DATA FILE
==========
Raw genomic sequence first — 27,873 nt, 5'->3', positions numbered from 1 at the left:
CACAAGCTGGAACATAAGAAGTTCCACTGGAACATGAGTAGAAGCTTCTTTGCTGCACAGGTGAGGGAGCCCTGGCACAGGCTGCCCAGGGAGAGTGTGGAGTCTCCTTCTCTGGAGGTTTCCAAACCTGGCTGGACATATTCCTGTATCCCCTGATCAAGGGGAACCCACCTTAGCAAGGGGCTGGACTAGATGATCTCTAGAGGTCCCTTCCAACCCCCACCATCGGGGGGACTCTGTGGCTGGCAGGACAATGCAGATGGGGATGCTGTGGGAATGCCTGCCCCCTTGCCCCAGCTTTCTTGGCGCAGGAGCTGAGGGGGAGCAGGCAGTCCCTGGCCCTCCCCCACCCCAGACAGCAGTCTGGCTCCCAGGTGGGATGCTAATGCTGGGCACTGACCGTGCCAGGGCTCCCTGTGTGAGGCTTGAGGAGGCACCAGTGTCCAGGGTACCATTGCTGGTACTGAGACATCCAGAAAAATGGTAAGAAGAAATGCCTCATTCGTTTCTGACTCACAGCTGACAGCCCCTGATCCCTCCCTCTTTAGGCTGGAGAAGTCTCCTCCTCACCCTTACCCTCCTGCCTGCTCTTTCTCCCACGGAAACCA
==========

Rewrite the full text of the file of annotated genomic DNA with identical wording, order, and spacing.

Raw genomic sequence first — 27,873 nt, 5'->3', positions numbered from 1 at the left:
CACAAGCTGGAACATAAGAAGTTCCACTGGAACATGAGTAGAAGCTTCTTTGCTGCACAGGTGAGGGAGCCCTGGCACAGGCTGCCCAGGGAGAGTGTGGAGTCTCCTTCTCTGGAGGTTTCCAAACCTGGCTGGACATATTCCTGTATCCCCTGATCAAGGGGAACCCACCTTAGCAAGGGGCTGGACTAGATGATCTCTAGAGGTCCCTTCCAACCCCCACCATCGGGGGGACTCTGTGGCTGGCAGGACAATGCAGATGGGGATGCTGTGGGAATGCCTGCCCCCTTGCCCCAGCTTTCTTGGCGCAGGAGCTGAGGGGGAGCAGGCAGTCCCTGGCCCTCCCCCACCCCAGACAGCAGTCTGGCTCCCAGGTGGGATGCTAATGCTGGGCACTGACCGTGCCAGGGCTCCCTGTGTGAGGCTTGAGGAGGCACCAGTGTCCAGGGTACCATTGCTGGTACTGAGACATCCAGAAAAATGGTAAGAAGAAATGCCTCATTCGTTTCTGACTCACAGCTGACAGCCCCTGATCCCTCCCTCTTTAGGCTGGAGAAGTCTCCTCCTCACCCTTACCCTCCTGCCTGCTCTTTCTCCCACGGAAACCA